Sacral nerve stimulation
Topic Status Complete
Sacral nerve stimulation to treat faecal incontinence that cannot be controlled with conservative management.
Outcome of the appraisal
HTW advises that the available evidence supports the use of sacral nerve stimulation to treat faecal incontinence, only where the condition has not responded to conservative management.
Sacral nerve stimulation should only be offered to people with faecal incontinence in line with the criteria outlined in the National Institute for Health and Care Excellence Clinical Guideline 49 (Faecal incontinence in adults: management).
Why was this topic appraised?
Sacral nerve stimulation (SNS) is a treatment for faecal incontinence that involves direct, chronic, low-voltage electrical stimulation of the sacral nerve roots. It is available via the NHS in some other parts of the UK, but not in NHS Wales. SNS is intended to be used in people who cannot manage their faecal incontinence by more conservative methods. In these cases, alternatives such as stoma or sphincter repair are associated with significant costs and morbidity rates, and do not always provide adequate relief to the patient.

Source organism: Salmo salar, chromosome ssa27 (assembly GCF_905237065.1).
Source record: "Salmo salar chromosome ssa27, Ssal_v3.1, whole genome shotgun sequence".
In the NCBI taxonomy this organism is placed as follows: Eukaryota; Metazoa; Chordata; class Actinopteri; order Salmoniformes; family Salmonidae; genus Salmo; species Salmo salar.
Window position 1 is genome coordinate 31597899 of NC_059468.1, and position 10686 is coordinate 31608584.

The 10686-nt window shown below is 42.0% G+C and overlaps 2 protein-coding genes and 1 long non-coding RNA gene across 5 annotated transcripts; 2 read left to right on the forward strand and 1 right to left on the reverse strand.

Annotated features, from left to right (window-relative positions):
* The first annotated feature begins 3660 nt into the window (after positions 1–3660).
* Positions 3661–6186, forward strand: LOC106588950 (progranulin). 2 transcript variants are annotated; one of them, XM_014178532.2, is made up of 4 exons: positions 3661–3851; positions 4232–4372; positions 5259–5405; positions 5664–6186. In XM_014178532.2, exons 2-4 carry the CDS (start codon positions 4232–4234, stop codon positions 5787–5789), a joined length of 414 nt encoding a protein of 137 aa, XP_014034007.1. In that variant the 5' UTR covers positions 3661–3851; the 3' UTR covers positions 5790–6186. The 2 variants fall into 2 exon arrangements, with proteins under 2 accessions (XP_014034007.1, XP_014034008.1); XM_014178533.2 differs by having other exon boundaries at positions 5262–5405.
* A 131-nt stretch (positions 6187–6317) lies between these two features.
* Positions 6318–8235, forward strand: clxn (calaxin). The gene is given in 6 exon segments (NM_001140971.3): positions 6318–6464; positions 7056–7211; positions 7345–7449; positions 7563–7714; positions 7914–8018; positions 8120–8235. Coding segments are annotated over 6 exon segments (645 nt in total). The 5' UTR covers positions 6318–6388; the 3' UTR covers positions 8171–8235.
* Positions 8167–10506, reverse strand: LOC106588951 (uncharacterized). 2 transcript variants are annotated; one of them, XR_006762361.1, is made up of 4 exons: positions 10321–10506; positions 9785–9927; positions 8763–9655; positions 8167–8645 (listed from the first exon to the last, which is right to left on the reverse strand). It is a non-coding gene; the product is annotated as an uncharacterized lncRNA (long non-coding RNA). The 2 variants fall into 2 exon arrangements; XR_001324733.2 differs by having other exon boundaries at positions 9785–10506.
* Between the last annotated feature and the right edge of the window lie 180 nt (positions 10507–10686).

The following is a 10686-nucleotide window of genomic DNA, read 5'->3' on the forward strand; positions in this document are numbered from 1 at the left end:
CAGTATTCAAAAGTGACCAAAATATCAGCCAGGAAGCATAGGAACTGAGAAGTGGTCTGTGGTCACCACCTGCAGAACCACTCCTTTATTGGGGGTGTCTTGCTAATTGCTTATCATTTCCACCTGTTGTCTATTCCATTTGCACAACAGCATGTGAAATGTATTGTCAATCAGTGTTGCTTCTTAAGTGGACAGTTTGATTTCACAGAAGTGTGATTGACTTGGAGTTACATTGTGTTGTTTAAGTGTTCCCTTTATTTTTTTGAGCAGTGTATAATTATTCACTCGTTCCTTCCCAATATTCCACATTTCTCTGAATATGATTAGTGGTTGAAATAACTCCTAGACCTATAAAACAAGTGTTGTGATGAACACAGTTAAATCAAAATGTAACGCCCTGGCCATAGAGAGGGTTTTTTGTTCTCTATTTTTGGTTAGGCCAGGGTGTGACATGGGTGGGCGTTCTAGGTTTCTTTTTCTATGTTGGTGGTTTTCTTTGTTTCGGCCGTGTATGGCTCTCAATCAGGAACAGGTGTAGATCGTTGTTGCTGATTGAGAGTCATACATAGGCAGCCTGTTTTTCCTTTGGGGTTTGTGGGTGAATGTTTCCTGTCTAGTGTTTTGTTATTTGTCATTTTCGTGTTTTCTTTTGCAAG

Plain language summary
HTW assessed sacral nerve stimulation (SNS) to help decide whether it should be made available to treat patients in NHS Wales.
This treatment is for people who have problems controlling their bowel movements and unexpectedly leak faeces. This is a disabling and socially embarrassing condition. Faecal incontinence can sometimes be controlled with traditional treatments such as the use of bulking agents, physiotherapy, and changes to their diet, but these don’t always work.
SNS sends targeted, low strength electrical pulses to sacral nerve roots. There is evidence that it can reduce how often people suffer from incontinence. SNS is more expensive than traditional treatment, but still offers good value for money.
HTW’s Guidance supports the use of sacral nerve stimulation when patients haven’t responded to traditional treatments and meet the criteria in the National Institute for Health and Care Excellence (NICE) Clinical Guideline 49.